A1 Alkuperäisartikkeli tieteellisessä aikakauslehdessä

Bending properties of fiber-reinforced composites retainers bonded with spot-composite coverage




Julkaisun tekijät: Sfondrini Maria Francesca, Gandini Paola, Tessera Paola, Vallittu Pekka K, Lassila Lippo, Scribante Andrea

Kustantaja: HINDAWI LTD

Julkaisuvuosi: 2017

Journal: BioMed Research International

Tietokannassa oleva lehden nimi: BIOMED RESEARCH INTERNATIONAL

Lehden akronyymi: BIOMED RES INT

Volyymi: 2017

Sivujen määrä: 6

ISSN: 2314-6133

eISSN: 2314-6141

DOI: http://dx.doi.org/10.1155/2017/8469090

Verkko-osoite: https://www.hindawi.com/journals/bmri/2017/8469090/abs/


Tiivistelmä
Orthodontic and periodontal splints are prepared with round or flat metallic wires. As these devices cannot be used in patients with allergy to metals or with aesthetic demands, fiber-reinforced composite (FRC) retainers have been introduced. Stiffness of FRC materials could reduce physiologic tooth movement. In order to lower rigidity of conventional FRC retainers, a modified construction technique that provided a partial (spot) composite coverage of the fiber has been tested and compared with metallic splints and full-bonded FRCs. Flat (Bond-a-Braid, Reliance Orthodontic Products) and round (Penta-one 0155, Masel Orthodontics) stainless steel splints, conventional FRC splints, and experimental spot-bonded FRC retainers (Everstick Ortho, StickTech) were investigated. The strength to bend the retainers at 0.1mm deflection and at maximum load was measured with a modified Frasaco model. No significant differences were reported among load values of stainless steel wires and experimental spot-bonded FRC retainers at 0.1mm deflection. Higher strength values were recoded for conventional full-bonded FRCs. At maximum load no significant differences were reported between metallic splints (flat and round) and experimental spot-bonded FRCs, and no significant differences were reported between spot-and full-bonded FRC splints. These results encourage further tests in order to evaluate clinical applications of experimental spot-bonded FRC retainers.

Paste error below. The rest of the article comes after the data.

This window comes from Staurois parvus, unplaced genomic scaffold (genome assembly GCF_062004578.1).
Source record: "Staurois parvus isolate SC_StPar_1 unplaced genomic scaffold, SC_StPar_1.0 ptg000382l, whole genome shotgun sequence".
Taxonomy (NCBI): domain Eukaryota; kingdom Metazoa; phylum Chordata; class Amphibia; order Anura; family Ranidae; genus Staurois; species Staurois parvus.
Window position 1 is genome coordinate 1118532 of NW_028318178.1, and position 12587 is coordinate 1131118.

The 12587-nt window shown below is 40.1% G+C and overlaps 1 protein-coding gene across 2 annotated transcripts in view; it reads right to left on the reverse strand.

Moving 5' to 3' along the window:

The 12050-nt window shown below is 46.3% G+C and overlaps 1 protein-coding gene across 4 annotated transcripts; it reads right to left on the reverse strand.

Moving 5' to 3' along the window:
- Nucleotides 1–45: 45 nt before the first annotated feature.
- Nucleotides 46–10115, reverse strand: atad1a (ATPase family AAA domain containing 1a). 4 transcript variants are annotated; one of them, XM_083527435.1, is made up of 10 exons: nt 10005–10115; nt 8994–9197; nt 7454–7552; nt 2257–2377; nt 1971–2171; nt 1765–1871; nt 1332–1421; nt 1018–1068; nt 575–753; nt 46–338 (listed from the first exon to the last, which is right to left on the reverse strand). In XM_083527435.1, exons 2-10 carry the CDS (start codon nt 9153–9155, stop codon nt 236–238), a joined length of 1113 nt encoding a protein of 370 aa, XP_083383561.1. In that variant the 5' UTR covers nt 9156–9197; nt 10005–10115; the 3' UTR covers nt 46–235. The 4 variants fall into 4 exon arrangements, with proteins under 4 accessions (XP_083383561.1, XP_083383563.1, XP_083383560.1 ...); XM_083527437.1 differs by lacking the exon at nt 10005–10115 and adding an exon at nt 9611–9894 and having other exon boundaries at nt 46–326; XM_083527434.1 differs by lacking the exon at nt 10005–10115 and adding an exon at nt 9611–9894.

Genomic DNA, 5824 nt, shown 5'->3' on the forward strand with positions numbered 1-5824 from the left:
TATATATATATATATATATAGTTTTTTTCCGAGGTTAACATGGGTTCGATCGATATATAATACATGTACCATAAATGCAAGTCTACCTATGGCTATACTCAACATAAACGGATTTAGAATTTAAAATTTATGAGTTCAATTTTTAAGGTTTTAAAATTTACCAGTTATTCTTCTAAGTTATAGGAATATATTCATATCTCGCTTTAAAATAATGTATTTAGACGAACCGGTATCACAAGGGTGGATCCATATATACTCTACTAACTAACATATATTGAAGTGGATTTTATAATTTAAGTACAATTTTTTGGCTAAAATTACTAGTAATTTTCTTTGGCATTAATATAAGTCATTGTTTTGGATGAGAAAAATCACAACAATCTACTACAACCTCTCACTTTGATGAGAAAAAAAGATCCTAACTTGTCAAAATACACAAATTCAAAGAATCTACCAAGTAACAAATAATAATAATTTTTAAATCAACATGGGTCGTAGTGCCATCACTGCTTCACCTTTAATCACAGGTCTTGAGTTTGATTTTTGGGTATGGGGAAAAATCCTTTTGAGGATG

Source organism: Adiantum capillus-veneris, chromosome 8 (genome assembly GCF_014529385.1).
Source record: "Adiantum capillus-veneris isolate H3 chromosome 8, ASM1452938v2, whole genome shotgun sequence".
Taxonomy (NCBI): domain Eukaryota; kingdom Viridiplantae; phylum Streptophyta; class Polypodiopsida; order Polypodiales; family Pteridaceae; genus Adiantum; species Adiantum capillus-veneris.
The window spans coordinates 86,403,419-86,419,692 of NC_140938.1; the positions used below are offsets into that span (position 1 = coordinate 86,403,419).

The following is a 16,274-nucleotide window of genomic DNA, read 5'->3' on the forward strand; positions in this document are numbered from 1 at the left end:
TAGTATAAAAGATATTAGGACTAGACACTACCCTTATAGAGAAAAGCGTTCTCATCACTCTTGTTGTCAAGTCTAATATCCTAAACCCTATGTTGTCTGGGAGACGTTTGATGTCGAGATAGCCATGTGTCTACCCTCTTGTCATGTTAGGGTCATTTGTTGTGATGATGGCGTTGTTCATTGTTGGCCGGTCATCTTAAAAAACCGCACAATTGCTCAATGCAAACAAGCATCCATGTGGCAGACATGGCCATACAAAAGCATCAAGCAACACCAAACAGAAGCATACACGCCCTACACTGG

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Last updated on 2021-24-06 at 11:22